Diffusing Family Conflict When Planning a Funeral
October 6, 2023
How did that happen?
A beloved family member passes away, and it’s time to plan a funeral. It’s a cataclysmic personal tragedy for surviving family members, presumably binding them together as they share in the grief of their mutual loss. Instead, it has the opposite effect; the planning process morphs into a series of tidal waves of irritations, disagreements, and arguments. Rather than coming together, the family veers toward a total freak-out and break-up.
This woeful story is fictional. But all too frequently, it’s a scene from real-life experiences. Family after family falls victim to the hazards of funeral planning that loom in the fragile aftermath of a death, a vulnerable time when emotions running red hot can often lead to misunderstandings, conflict, and shredded relationships.
Norms vary from family to family. For many, tension is a predictable dynamic where conflict festers barely below the surface, erupting at the slightest provocation. Funeral planning is easily a tipping point. At the opposite end of the spectrum are those harmonious families that rarely, if ever, are at odds with each other. But during funeral planning, even those highly functioning families are susceptible to conflict, which often comes bursting out when death squeezes emotions in its crushing grip.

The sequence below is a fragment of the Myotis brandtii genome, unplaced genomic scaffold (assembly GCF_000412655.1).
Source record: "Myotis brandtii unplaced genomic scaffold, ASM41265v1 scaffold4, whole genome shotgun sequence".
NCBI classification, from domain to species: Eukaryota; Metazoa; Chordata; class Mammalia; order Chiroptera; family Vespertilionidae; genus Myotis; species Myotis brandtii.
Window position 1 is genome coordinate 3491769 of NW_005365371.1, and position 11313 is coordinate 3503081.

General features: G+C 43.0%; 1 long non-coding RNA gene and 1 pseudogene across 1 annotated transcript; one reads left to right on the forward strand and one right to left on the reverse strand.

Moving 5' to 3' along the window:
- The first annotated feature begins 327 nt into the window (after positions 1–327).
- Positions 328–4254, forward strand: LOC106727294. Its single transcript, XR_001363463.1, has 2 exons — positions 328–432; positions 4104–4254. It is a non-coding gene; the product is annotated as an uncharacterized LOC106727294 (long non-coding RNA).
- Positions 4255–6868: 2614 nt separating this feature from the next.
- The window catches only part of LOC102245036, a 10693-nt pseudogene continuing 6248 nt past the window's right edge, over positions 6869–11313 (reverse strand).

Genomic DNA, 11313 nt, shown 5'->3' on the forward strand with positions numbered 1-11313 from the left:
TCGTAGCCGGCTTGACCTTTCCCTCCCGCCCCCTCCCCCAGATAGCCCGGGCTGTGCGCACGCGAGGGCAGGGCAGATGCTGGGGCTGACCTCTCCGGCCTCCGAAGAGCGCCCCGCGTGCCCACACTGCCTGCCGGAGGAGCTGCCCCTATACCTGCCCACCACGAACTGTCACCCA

Families must first understand the underlying causes to avoid arguing over funeral plans. Here are a few of the most compelling triggers for conflict:
Differing Funeral Preferences: Family members may have rigid ideas and preferences about the type of service to plan for the deceased.
Financial Concerns: Diverging opinions about the funeral budget, who should cover the costs, and how the money should be spent.
Religious and Cultural Differences: Choosing the rituals, customs, and clergy for the service when the deceased and family members have different religious or cultural beliefs.
Past Family Issues: Pre-existing tensions, unresolved conflicts, or historical grievances between participating family members.
Decision-Making Authority: The absence of an executor or designated decision-maker with the formal authority to make final decisions when discussions are deadlocked.
Knowing and understanding the causes of conflict is essential to cultivate strategies to manage it. These constitute Arlington’s recommended top strategies for diffusing conflict.
Strategies for Diffusing Conflict
Before doing anything else, realistically assess the possibility of conflict. If a risk exists, get in front of it by adopting some, most, or all of the following strategies.
Encourage open and honest communication among family members. Make sure everyone has an opportunity to be heard.
Consider bringing a neutral third party aboard, such as a mediator or funeral director, to help facilitate discussions and find compromises.
Focus on the deceased’s wishes or any pre-arranged plans, if available, to guide decisions and reduce disagreements.
Assign specific responsibilities to family members based on their strengths and preferences to prevent power struggles.